Thursday, September 17, 2009

Hatoyama cabinet: "I am excited by the prospect of changing history"!

Yukio Hatoyama (C), Japan Prime Minister

"We will probably face some trial and error, but I
want to ask people to stay with us, patiently," he
said. Reaffirming his campaign promise to build a
gentler, more "fraternal" society, Hatoyama said: "We
have to shift the country toward a people-oriented
society. Toward that end, I will lead the way."

Yuu - ai ideogram (Fraternity)

"Japanese Parliament convened in a special session on
Wednesday to formally select Hatoyama, whose Democrats won
a landslide in parliamentary elections last month to take
control of the body's lower house, ousting Prime Minister
Taro Aso's Liberal Democratic Party, which is conservative
and staunchly pro-U.S. In Wednesday's parliamentary vote
to choose the prime minister, Hatoyama won 327 of the 480
votes in the lower house. He needed a simple majority of
241 votes. Hatoyama, who has a Ph.D from Stanford
University and is the grandson of a conservative prime
minister, had a limited pool of seasoned politicians to
choose from. His party, created a decade ago, has never
held power, and nearly half of the Democrats' members of
the lower house will be serving in their first terms in

Although it has recently shown some signs of improvement,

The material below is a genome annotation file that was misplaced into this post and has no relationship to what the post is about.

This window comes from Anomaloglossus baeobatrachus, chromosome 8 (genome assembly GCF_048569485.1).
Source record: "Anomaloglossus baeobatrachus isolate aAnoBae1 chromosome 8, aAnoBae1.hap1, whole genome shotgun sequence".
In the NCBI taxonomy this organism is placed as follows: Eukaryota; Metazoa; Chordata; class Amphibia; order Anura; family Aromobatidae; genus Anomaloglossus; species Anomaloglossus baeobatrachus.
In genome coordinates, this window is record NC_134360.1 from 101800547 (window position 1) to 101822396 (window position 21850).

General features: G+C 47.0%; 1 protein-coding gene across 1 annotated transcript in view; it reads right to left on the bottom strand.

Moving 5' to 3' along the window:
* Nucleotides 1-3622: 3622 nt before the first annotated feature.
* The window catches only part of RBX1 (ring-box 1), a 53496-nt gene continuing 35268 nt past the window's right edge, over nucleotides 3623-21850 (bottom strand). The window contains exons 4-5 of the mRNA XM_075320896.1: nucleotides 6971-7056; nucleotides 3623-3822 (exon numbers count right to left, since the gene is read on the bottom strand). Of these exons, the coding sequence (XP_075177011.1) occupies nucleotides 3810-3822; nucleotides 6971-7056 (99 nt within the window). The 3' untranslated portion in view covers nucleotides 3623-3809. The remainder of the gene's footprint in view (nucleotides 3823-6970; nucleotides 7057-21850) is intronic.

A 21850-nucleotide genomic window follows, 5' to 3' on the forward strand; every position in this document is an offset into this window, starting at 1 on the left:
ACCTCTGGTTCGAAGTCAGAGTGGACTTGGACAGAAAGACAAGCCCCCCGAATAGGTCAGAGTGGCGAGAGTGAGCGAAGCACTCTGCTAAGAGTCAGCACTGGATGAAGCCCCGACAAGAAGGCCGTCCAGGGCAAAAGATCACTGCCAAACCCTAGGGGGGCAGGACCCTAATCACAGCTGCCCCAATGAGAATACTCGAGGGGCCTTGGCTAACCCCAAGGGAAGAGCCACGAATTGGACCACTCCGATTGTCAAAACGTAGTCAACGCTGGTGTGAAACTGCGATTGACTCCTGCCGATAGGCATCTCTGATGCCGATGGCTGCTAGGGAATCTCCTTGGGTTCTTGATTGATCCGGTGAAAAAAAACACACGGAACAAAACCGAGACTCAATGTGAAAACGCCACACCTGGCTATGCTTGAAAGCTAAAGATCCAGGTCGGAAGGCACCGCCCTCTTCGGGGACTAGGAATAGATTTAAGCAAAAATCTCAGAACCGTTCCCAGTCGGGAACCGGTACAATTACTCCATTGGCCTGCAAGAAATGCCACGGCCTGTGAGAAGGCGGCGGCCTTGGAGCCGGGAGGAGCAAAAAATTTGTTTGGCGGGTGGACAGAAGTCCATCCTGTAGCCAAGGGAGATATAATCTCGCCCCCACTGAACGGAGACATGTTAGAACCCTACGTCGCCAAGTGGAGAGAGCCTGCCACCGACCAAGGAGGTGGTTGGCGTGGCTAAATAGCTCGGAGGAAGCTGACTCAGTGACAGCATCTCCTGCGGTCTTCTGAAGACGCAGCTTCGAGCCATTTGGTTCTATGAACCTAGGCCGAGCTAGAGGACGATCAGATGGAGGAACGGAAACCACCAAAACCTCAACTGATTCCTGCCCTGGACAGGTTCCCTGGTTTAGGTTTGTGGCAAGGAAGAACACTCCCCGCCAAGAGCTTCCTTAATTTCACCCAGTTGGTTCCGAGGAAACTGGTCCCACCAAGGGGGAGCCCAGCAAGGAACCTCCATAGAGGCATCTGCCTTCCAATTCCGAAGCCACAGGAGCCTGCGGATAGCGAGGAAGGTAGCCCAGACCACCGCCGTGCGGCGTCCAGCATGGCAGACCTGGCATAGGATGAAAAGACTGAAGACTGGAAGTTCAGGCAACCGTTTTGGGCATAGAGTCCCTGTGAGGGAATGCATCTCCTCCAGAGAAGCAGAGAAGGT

Japan's economy remains deeply shaken by the global
financial crisis and unemployment is at a record high of
5.7 percent. The rapid aging of its population also
threatens to be a drag on public coffers as the number of
taxpayers decreases and pension responsibilities swell. "I
want to the people to feel that their pocketbook situation
is improving, even a little, as soon as possible," Hatoyama
said at a press conference. Voters expressed hope for
change and an upturn for the economy.

Hatoyama will also be tested quickly on the diplomatic
front. He has said he wants to attend the General Assembly
in the United Nations in New York next week and possibly
meet with Obama. Hatoyama has said he wants to build a
foreign policy that will put Tokyo on a more equal footing
with Washington, while keeping the U.S. as the
"cornerstone" of Japan's diplomacy. He is also seeking
closer ties with Japan's Asian neighbors, particularly
China." (Quotes: Agencies)

"... despite the DPJ's convincing triumph, many observers
in both Japan and the West remain doubtful about its
capacity to govern... "

The Ozawa kids: Building the women's Republic

Mieko Tanaka, Ishikawa & Eriko Fukuda, Nagasaki
among 54 women MPs.

Mainichi shimbun focus is on the women politicians
newly elected, mainly from the Democrats:

"High hopes are held for the government as Japan
enters a new political era. At the same time, eyes
are on the record number of female Diet members and
the role they will play. A total of 54 women were
selected as members of the House of Representatives --
11 more than last time -- bringing the percentage of
female lawmakers in the Lower House to 11.3 percent.
It is the first time since women obtained the right to
vote in 1945 that the figure has passed the 10 percent
mark. On an international scale, Japan now ranks 95th
in terms of the percentage of female lawmakers, up
from 102nd place. Some may highlight the fact that
the figure remains at a "mere" 10 percent."

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